It's not due to some large conspiracy or any hidden political agenda as much as it is driven by consumption. Ultimately Reich argues that it robs the common citizen of any control over democracy. It's not surprising that this is a highly charged issue because the economics of what benefits society (or "the common good" as Reich calls it)often gets tangled up in the web of politics. Reich also points out that the cost of supercompetitiveness, constantly falling prices is a loss to the economic and social health of America. Reich points out that everyone wants to get the lowest price possible but he also suggests that we must balance that with our desire to have decent wages and benefits. He also points out that the move towards regulation was initiated by government and that corporations went along because it kept out competition and guaranteed a top and bottom for prices allowing companies to get a profit without fear of cutting prices so low that it would put them out of business.
I should point out that this is an oversimplification of Reich's points but it does capture some of the concepts. He also makes some suggestions that would help keep the free market afloat without undermining democracy and allowing consumers to still benefit from competitive pricing. Since this is economics we are discussing politics is mixed in and might color whether or not you agree with his points.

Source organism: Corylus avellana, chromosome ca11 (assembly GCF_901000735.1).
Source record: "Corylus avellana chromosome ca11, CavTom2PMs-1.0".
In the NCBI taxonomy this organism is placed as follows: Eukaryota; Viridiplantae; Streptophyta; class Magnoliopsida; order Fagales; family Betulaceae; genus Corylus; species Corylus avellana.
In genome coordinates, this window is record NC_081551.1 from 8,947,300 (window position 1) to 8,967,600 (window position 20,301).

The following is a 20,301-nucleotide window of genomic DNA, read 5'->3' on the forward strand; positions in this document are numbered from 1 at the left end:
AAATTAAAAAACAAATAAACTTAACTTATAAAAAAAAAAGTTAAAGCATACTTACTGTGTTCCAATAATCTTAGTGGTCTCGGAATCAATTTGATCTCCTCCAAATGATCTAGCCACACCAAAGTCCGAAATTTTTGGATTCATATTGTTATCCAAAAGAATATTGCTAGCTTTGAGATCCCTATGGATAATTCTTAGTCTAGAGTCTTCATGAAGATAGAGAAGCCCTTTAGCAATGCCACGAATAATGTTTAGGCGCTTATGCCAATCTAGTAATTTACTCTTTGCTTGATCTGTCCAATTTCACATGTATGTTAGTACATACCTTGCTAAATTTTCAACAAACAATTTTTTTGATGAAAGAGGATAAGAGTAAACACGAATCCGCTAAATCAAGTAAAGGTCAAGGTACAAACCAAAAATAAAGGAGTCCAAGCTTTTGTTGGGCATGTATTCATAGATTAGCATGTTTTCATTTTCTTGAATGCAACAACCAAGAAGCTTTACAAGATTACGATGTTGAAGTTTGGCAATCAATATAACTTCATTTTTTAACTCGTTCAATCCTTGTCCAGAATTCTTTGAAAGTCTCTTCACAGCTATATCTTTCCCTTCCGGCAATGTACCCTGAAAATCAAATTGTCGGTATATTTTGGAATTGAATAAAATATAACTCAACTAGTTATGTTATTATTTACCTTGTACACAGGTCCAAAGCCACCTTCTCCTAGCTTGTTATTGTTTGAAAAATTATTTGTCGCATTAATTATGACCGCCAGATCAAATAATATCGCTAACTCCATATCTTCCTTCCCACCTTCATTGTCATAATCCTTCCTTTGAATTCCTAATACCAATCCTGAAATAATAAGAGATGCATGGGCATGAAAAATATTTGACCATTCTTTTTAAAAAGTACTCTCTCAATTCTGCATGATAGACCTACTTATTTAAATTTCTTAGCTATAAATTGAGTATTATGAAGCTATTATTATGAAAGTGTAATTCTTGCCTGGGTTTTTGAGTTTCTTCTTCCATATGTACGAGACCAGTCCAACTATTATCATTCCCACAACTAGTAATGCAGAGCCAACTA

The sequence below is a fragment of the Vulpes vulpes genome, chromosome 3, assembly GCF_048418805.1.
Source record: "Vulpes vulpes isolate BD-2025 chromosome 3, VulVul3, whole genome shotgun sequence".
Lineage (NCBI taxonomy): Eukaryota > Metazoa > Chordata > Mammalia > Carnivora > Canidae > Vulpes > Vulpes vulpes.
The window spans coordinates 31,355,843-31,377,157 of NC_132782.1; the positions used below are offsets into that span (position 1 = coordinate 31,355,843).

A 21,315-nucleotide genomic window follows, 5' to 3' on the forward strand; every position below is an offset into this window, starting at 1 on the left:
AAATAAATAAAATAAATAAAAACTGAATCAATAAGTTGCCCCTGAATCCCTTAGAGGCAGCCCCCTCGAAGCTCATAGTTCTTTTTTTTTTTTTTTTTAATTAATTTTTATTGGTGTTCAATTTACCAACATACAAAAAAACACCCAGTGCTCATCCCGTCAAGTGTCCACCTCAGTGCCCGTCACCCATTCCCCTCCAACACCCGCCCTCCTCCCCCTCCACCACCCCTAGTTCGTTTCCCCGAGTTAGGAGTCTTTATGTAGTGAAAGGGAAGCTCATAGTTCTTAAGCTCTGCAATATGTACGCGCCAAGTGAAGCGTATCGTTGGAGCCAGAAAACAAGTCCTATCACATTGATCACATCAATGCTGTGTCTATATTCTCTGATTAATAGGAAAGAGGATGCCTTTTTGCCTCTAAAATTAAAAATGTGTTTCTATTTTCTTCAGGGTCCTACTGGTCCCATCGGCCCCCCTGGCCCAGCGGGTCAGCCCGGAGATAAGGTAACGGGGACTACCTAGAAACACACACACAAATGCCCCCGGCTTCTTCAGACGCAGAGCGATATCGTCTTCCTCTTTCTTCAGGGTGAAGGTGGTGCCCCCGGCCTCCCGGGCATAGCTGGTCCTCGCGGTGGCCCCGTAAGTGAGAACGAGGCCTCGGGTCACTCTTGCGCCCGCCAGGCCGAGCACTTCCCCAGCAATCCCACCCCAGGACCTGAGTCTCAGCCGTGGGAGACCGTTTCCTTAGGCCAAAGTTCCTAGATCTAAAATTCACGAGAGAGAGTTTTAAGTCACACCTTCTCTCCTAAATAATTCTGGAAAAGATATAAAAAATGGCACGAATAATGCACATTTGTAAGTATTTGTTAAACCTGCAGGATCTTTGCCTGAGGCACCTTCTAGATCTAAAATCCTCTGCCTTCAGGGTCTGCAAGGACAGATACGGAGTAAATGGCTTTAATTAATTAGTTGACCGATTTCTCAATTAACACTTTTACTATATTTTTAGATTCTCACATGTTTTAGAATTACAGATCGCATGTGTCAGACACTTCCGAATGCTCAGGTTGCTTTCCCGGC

Reich's style is breezy for a book that looks at economics, democracy and the erosion of wages, benefits. Reich comes across as fair balanced and thoughtful even as he sells his take on what is undermining American society. Ultimately it's a worthwhile book to read simply because it opens up dialogue on the social cost of constantly lowering prices and how it impacts those who live next door to us.
Those looking for a revolutionary manifesto will not find it in "Supercapitalism" - instead, its a rather benign set of observations on current behaviors, and a few recommendations.
Reich sees Supercapitalism (capitalism supercharged via globalism) as enlarging the economic pie, but also making democracy less effective. While workers are subject to heightened job insecurity and downward wage pressures, former limits on inequality (unions, progressive taxation) have been weakened and the wage gap greatly widened. Meanwhile, corporations have become more active in politics - thus, capitalism is stronger than ever, and democracy has been weakened.